At the outset, “what makes a good foster parent?” may seem like a silly question. What makes a good foster parent are the same things that make a good parent. Yet, the question still bears answering. Even if the traits that make a good foster parent are the same as those that make a good parent, what are they?

At Bloom, we are proud to offer high-quality resources for foster families and foster children in metro Atlanta and across Georgia. In our more than three decades of serving Georgia’s foster children, we’ve noticed a few specific traits that all good foster parents seem to share. Continue reading to learn about each one. If you can think of others, tell us about them @BloomOurYouth!

Genuine, Caring Concern for Children 

To be a good foster parent, you must have genuine, caring concern for children. It would not be a great idea to open your home to a foster child coping with trauma, insecurities, and fears if you dislike being around children! To provide the safe, nurturing environment foster children need to begin healing and thriving, a good foster parent will be able to open not only their home but also their heart, ears, and mind to the foster child’s needs. There will be moments when that foster child’s needs will have to come before your own, when you have to think to yourself, “It’s not about me right now. It’s about what this child needs to feel safe and valued.” That includes making time for that foster child.

Patience and Flexibility

In the world of foster care, foster families are often at the mercy of the foster care system—a behemoth of bureaucracy, policy, paperwork, and communication chains that always seem to be changing. It is vital that, if you want to be a good foster parent, you can work with the system, not against it, and you need patience and flexibility to do so. Ultimately, the system is in place for the good of the foster children, providing safety measures and accountability. Their rules, procedures, and requirements are not an indictment of you or your ability to parent a child but rather a scaffolding to help ensure the safety and wellbeing of the foster children.

And, bear in mind that your case worker—whether a DFCS case worker, a Bloom Family Consultant, or someone with another organization—is a living, breathing human being. Just as being a foster parent can be difficult and emotionally tasking, so can being the “caseworker” or “Family Consultant” charged with helping multiple foster families navigate the foster care system. Know that you both are working towards the same goal: providing a safe, nurturing home for a child going through a tough time.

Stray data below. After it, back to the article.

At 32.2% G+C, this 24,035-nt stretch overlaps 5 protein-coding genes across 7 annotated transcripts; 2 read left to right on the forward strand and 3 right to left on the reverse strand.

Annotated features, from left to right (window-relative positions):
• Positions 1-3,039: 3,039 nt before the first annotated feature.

Strength of Character

All children can act out from time to time, even when it seems they have all the supports a child might need to lead a happy, healthy life. The occasional sass and attitude is part of growing up—sometimes it is more than occasional, feeling constant and likely overwhelming. One could say it is one way children test boundaries and try to establish their sense of self and autonomy. How many parents have not felt appreciated by their children? It is no less a possibility with foster children. Foster children often cope with abandonment and attachment issues, among many other possible traumas. It may sometimes feel like your foster child is doing everything possible to push you away. To be a good foster parent, you need the strength of character to know that your time and efforts caring for this foster child and creating a safe space for this foster child to be a child, are worthwhile and necessary, whether you see any reward for it—being a foster parent must be its own reward. A good foster parent will keep the faith that the seeds planted today will come to fruition in their own time.

Ability to Provide Stability and Safety

Finally, a good foster parent will be able to provide stability and safety. To move past the trauma that led to their entering foster care—not to mention the trauma inherent in leaving the home they’ve always known to live with a stranger, not knowing when they’ll next see their biological family—foster children need a safe, stable home.

As a good foster parent, you should have a stable source of income. Yes, foster parents receive some financial assistance, and there are free resources like Bloom’s The Bloom Closet for additional support, but these are supports to build on what you can provide, not replace it.  A good foster parent will also have emotional stability. Children do not enter foster care because life is going wonderfully. There will be emotional baggage that will weigh on you, and it will be that much harder for you to be the best foster parent you can be if you’re dealing with a myriad of your own emotional challenges.

And, a safe foster home is free of physical and emotional hazards. Not only can good foster parents ensure that the foster children in their care will be protected from physical harm, but they also ensure the home is a place where the foster child can feel safe being vulnerable.

This list is by no means exhaustive. There are many other traits attributable to “good foster parents.” One trait that is not necessary to be a good foster parent is perfection. As human beings, we all have flaws and opportunities for growth. As you consider how the traits detailed above apply to you, I urge you to sign up for one of Bloom’s Foster Parent Information Sessions and get a more in-depth understanding of foster parent expectations and supports before making any final decisions. To sign up or to learn about any of our quality resources for foster children and foster parents in the greater metro Atlanta area, give the Bloom team a call at 770-460-6652.

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